Abstract

The National Juvenile Online Victimization Study (N-JOV Study) was conducted by the Crimes against Children Research Center at the University of New Hampshire, under grants from the National Center for Missing & Exploited Children and the Office of Juvenile Justice and Delinquency Prevention, U.S. Department of Justice. The N-JOV study collected information from a national sample of law enforcement agencies about the characteristics of Internet sex crimes against minors and the numbers of arrests for these crimes during a one-year period. The goals of our methodology were to 1) design a representative national sample of law enforcement agencies that would give us an overall picture of these crimes in the U.S., 2) understand how these cases emerged and were handled in a diverse group of agencies, and 3) get detailed data about the characteristics of these crimes from well-informed, reliable sources. We used a two-phase process to collect data from a national sample of local, county, state and federal law enforcement agencies. In Phase 1, we sent a mail survey to a national sample of law enforcement agencies asking if they had made arrests in Internet-related child pornography or sexual exploitation cases between July 1, 2000 and June 30, 2001. In Phase 2, we conducted telephone interviews with law enforcement investigators about a sample of the cases reported in the mail survey. The final data set, weighted to account for sampling procedures and other factors, includes data from 612 completed interviews.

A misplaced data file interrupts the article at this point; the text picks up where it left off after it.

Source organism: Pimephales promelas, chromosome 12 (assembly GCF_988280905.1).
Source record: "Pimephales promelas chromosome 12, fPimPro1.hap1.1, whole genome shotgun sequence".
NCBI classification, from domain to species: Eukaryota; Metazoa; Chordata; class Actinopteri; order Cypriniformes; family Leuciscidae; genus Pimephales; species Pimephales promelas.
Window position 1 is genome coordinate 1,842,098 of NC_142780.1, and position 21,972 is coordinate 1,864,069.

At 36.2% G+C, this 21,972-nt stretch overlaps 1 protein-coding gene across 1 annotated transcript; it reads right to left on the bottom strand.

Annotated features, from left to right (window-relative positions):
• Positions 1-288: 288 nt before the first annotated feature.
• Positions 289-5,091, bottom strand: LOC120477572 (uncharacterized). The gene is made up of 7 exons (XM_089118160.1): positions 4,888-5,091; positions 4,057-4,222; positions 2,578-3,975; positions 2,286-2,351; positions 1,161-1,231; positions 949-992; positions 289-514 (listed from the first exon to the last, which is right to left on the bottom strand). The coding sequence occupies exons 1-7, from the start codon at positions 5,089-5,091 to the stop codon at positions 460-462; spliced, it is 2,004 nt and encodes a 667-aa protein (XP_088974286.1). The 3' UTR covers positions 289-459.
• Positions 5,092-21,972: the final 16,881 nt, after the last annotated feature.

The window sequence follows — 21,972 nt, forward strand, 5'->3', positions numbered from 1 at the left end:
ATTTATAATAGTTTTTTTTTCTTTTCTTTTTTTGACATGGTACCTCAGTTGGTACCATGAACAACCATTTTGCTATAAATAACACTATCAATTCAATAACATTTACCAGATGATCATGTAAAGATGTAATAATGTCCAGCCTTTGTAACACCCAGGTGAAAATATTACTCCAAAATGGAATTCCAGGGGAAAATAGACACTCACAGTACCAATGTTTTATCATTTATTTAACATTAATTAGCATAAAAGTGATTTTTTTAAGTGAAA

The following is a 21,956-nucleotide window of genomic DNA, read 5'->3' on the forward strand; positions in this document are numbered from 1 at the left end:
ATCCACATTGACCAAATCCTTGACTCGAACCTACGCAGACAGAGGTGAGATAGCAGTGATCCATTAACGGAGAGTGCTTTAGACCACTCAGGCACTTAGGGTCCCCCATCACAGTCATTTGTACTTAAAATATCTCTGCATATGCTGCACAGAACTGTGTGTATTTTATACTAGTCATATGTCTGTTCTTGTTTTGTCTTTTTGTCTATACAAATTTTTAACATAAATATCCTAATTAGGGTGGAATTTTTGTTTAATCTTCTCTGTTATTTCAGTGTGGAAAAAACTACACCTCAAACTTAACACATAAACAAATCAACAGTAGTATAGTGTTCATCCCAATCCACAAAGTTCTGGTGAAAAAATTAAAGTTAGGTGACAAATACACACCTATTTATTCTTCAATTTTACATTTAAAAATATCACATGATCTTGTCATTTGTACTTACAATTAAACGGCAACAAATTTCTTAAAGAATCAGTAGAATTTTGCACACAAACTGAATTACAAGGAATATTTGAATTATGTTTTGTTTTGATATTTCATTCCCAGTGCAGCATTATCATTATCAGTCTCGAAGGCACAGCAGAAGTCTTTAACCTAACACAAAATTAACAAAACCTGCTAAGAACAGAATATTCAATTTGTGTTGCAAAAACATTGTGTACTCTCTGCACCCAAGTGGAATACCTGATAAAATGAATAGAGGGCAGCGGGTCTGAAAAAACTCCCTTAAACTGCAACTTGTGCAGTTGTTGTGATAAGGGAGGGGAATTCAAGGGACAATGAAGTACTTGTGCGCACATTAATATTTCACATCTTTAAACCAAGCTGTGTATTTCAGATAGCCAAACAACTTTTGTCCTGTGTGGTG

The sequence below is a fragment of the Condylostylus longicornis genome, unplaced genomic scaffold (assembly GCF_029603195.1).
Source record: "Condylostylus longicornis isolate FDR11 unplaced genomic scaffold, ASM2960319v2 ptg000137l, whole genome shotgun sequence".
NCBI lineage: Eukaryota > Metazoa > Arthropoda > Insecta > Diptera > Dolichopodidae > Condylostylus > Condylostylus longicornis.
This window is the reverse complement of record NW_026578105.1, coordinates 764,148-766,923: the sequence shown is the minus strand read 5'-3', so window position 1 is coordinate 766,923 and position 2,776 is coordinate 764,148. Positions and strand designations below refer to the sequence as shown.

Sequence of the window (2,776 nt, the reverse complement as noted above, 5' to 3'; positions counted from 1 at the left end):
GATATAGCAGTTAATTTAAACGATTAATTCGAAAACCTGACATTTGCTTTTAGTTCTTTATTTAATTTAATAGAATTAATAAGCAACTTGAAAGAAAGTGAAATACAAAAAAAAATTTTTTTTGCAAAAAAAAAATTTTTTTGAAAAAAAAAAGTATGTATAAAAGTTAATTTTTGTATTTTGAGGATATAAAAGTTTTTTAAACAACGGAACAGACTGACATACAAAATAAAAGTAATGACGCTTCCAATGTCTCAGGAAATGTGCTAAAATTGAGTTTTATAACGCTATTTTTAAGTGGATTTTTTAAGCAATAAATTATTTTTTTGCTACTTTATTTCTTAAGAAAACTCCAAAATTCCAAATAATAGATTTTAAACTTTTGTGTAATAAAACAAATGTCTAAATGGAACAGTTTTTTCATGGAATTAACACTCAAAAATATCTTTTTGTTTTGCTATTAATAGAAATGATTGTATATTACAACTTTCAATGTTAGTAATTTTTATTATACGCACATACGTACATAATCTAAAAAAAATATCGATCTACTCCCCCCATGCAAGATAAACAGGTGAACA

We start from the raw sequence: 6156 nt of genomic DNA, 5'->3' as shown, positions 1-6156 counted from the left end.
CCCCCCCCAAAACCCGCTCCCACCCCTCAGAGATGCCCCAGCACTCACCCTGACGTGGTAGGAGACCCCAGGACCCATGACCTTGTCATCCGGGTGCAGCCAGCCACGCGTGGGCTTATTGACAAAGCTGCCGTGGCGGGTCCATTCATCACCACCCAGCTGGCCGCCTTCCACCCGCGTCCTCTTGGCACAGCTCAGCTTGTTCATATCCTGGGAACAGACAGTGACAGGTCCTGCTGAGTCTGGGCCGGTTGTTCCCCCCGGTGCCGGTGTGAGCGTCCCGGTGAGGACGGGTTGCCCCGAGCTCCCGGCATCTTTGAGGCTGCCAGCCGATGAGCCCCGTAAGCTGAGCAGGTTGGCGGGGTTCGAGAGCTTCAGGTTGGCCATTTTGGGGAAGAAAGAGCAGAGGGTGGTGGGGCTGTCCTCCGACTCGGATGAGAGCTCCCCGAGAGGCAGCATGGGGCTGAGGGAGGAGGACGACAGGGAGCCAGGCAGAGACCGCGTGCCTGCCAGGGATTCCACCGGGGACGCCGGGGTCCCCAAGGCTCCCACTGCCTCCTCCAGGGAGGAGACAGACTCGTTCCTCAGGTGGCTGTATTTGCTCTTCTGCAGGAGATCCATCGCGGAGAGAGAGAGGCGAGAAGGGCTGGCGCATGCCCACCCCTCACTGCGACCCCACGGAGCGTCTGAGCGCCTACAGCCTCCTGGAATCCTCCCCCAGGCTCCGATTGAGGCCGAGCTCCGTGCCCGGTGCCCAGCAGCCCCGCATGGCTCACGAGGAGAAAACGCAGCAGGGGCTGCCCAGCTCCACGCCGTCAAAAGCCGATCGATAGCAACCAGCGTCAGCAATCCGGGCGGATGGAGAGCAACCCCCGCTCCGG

Publication Date

9-2004

Publisher

Crimes against Children Research Center

Document Type

Report

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